So, this company obviously does not have a horizontal market: many college students will not go on to graduate school. Rather, it has several vertical markets: people who want to earn pharmacy, medical, law and MBA degrees.
Where to Find your Customers
When you’re focusing on specific vertical markets, you don’t just throw marketing materials out into the world randomly; you have to go where the customers are. So the next step, after identifying your vertical markets, is to find your customers, so that you can be effective with your marketing techniques.
Brainy People Test Prep’s vertical market customers are all people who are planning to apply for four specific types of graduate schools.
So where does one find people who are interested in medical school, for instance? Well, when those students first start thinking about the field, they often attend information seminars or talk to counselors on the medical school campus. So that would be a great place to start.
It wouldn’t make sense for Brainy People Test Prep to advertise its services at a trade college for electricians. And marketing dollars wouldn’t stretch very far if the company just advertised to the general public, because only a very small percentage of the population is preparing for those four types of graduate schools.
Narrow Vertical Marketing Can Produce Specific Results
While a company’s vertical markets might encompass a small percentage of the general American population, that percentage may still represent a large number of people. There may be ways in which you can narrow your vertical and advertise directly to a very small sub-set of potential customers. You might do this for a number of reasons. Here are three:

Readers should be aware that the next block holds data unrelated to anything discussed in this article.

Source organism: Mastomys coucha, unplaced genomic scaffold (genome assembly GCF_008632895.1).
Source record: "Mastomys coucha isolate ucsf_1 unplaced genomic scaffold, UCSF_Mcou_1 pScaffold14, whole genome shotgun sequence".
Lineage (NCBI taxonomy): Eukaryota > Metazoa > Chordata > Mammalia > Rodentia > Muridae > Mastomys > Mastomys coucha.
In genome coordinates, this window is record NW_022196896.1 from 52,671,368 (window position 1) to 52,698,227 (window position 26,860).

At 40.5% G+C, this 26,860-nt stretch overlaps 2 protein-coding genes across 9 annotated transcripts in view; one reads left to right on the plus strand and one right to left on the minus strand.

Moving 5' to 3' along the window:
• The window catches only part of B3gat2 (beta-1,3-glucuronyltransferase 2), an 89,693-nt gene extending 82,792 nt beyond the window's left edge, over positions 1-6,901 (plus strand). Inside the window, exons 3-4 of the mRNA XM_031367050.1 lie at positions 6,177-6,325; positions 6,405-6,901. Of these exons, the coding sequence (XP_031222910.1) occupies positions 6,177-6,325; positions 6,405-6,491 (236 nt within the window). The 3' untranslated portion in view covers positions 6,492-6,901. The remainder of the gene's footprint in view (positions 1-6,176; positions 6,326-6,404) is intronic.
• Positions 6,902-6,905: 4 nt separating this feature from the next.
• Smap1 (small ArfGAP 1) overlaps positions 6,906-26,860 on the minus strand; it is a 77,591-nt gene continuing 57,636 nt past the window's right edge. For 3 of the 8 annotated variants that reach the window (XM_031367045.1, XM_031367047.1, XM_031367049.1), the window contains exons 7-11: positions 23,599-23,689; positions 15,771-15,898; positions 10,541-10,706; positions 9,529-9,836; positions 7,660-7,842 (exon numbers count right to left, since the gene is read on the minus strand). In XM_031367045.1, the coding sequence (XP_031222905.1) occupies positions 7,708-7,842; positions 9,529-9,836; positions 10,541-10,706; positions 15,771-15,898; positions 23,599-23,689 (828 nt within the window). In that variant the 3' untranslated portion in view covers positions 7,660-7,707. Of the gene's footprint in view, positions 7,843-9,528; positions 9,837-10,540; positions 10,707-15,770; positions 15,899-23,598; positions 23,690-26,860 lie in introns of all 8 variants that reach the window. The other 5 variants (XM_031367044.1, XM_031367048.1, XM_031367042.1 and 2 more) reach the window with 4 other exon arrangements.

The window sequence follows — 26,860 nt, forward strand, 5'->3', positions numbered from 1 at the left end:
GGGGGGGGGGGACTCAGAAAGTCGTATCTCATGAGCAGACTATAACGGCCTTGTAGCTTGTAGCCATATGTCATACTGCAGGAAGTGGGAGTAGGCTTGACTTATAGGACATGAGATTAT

1) Other companies are broadly advertising to all potential customers, so you can speak directly to challenges faced by a more narrow audience, and gain an advantage.
2) Perhaps you enjoy working with some kinds of clients more than others. These clients may be a sub-set of a larger vertical market.
3) Some clients may be more lucrative than others. If you can gain a larger amount of lucrative clients, you can make a higher profit.
While Brainy People Test Prep offers tutoring for four tests, the owners have found that they really enjoy working with pre-medical students.
Because the Medical School Admission Test (MCAT) is so difficult, and the medical school admission rate is so low, students often spend more time and money on resources to help them gain acceptance.
As a result, the company is able to charge a few hundred dollars more for MCAT prep services, as compared to law, pharmacy and business management programs.